"The small canadian C3R-label was established in 2002. Gradually this label builds up a personal catalogue of very diverse experimental music. Albums by Maja S.K. Ratkje and Lasse Marhaug, Tsurubami, Gordon Monahan, Jesse Stewart, Axel Dörner and Diego Chamy have already been released. Also an excellent CD by Jeff Arnal together with Michael Evans, called 'Meja'. An impressive album of improvisations by two percussionists. For 'Dog Day' Arnal is in the company of guitarist Aaron Dugan, and this album is another highlight. Again Arnal proves himself as an amazing drummer who often takes the lead in the battles with Dugan. As a duo they have been actively collaborating since 2003. On a day in december 2006 they recorded 14 improvisations for this album. Aaron Dugan is a new name for me. He has performed with Bill Laswell, John Zorn, Susie Ibarra, Ikue Mori, Ori Kaplan, Zeena Parkins, and many others. He toured and recorded with Matisyahu, and has three albums out produced by Bill Laswell. Originally he comes from Philadelphia, but nowadays he works in New York. I haven't heard any of his previous work, but is very refreshing and surprising to hear an guitarist improvising, but at the same time staying close to rock and even metal music concerning his sound. It gives the feeling of listening to some free rock music. As a duo they amaze with their constant flow of ideas in high-energy improvisations. Arnal dances on his percussion, playing highly subtile, speedy and multicolored patterns, with great virtuosity and refinement, whereas the guitarist in contrast plays in a consciously stiff and a bit clumsy, nonchalant way. The maximizing strategy of Arnal and the minimizing style of Dugan make up a very explosive brew. This one is not to be missed when you love improvised music. Highly recommended." DM, Vital Weekly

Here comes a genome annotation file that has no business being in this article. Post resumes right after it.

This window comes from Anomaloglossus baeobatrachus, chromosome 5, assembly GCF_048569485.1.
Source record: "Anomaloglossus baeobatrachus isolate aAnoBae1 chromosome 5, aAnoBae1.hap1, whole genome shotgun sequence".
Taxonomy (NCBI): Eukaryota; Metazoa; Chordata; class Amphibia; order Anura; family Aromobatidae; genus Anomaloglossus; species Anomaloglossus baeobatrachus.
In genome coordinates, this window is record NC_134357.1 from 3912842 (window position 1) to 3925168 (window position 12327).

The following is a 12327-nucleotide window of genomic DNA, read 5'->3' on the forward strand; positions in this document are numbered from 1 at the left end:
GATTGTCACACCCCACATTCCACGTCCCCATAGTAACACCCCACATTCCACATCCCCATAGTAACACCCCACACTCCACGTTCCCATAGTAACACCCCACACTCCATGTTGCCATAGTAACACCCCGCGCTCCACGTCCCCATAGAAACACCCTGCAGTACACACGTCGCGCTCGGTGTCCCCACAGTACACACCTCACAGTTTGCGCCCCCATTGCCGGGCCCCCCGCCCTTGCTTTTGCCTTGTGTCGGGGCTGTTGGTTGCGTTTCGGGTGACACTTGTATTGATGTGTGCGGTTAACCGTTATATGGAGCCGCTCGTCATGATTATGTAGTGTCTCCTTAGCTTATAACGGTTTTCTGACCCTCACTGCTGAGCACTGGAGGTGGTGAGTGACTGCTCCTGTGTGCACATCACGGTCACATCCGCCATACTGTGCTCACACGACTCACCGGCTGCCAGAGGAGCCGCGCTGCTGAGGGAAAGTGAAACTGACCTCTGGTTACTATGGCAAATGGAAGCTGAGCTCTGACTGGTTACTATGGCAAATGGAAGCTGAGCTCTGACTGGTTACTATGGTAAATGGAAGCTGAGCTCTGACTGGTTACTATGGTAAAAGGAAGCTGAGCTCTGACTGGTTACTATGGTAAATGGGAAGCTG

"Thanks to the diverse backgrounds of these musicians even a sheer guitar/drums duo - as dissonant as it may be - becomes an exciting trip through a multitude of virgin lands. The guitarist (Aaron Dugan) is an acquired New Yorker hailing from Philadelphia; he has played with a who's who of contemporary greats, including Bill Laswell, John Zorn, Susie Ibarra and Ikue Mori besides leading projects with names such as Jungulungularity and Senor Salty Balls (I never heard these, but certainly I'd be curious to). Jeff Arnal is by now a regular in these ears: born in Georgia but currently living in Brooklyn, he studied percussion with Michael Cebulski, Jonathan Haas and Milford Graves, works as a dance accompanist (his wife being choreographer Estelle Woodward) while also collaborating with a growing number of improvisers over the course of a stimulating career. "Dog day" leaves aside good manners to instantly throw the listener into the trash-talking of the purest form of no-rule improvisation, yet ever since the first minutes of the disc one can tell that these guys are technically very solid, and it shows throughout. Eye-opening, semi-distorted, zigzagging lines and amorphous scintillating scrapes ride along rhythms that range from the most extreme flexibility through an accurate doubling of what the comrade decides to offer, the best example being "Collision", one of the many energizing exchanges of this CD. The music is a cross of joy and rage, a sinless recanalization of those instincts that musicians would always love to extrovert when their conscience suggests otherwise. On top of that, Dugan and Arnal make sure that this rebellious separatism sound, er, nice, thus raising the aesthetical level of the album up a few notches. Concise, never boring sketches tackled with a mix of abandon and concentration, definitely recommended." Massimo Ricci, Touching Extremes